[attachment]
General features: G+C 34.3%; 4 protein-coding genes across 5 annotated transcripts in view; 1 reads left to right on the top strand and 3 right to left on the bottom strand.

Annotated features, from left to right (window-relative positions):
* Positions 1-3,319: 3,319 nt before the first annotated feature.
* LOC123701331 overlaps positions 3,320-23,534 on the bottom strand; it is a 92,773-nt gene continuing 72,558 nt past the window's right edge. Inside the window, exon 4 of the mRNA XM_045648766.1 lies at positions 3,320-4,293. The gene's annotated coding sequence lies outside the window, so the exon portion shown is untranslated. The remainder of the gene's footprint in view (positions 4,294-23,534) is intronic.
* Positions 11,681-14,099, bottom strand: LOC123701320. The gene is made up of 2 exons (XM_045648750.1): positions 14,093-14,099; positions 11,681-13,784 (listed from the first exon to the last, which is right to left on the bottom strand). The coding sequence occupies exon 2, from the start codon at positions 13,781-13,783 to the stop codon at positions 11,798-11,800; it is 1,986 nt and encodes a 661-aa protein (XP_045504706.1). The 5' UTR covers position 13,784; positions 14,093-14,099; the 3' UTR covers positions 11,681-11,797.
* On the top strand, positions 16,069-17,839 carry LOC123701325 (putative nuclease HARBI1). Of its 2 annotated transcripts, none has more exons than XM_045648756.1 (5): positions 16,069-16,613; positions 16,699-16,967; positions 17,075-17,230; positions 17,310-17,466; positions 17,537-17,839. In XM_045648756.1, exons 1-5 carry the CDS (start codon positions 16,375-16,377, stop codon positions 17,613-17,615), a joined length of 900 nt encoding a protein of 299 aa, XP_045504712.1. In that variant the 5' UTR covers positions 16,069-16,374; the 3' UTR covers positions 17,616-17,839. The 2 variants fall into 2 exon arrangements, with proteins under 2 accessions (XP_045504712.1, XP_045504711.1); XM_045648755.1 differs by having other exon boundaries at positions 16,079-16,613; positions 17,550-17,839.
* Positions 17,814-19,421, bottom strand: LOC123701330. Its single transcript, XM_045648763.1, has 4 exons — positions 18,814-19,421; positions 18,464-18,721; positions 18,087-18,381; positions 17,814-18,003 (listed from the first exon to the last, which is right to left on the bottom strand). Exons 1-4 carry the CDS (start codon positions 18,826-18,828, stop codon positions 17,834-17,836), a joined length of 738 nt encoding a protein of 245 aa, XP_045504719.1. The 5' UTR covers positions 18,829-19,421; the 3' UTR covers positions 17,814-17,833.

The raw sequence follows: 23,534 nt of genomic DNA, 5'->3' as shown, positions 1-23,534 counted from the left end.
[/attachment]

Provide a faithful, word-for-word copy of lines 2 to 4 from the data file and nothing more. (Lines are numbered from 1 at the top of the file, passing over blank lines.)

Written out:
Annotated features, from left to right (window-relative positions):
* Positions 1-3,319: 3,319 nt before the first annotated feature.
* LOC123701331 overlaps positions 3,320-23,534 on the bottom strand; it is a 92,773-nt gene continuing 72,558 nt past the window's right edge. Inside the window, exon 4 of the mRNA XM_045648766.1 lies at positions 3,320-4,293. The gene's annotated coding sequence lies outside the window, so the exon portion shown is untranslated. The remainder of the gene's footprint in view (positions 4,294-23,534) is intronic.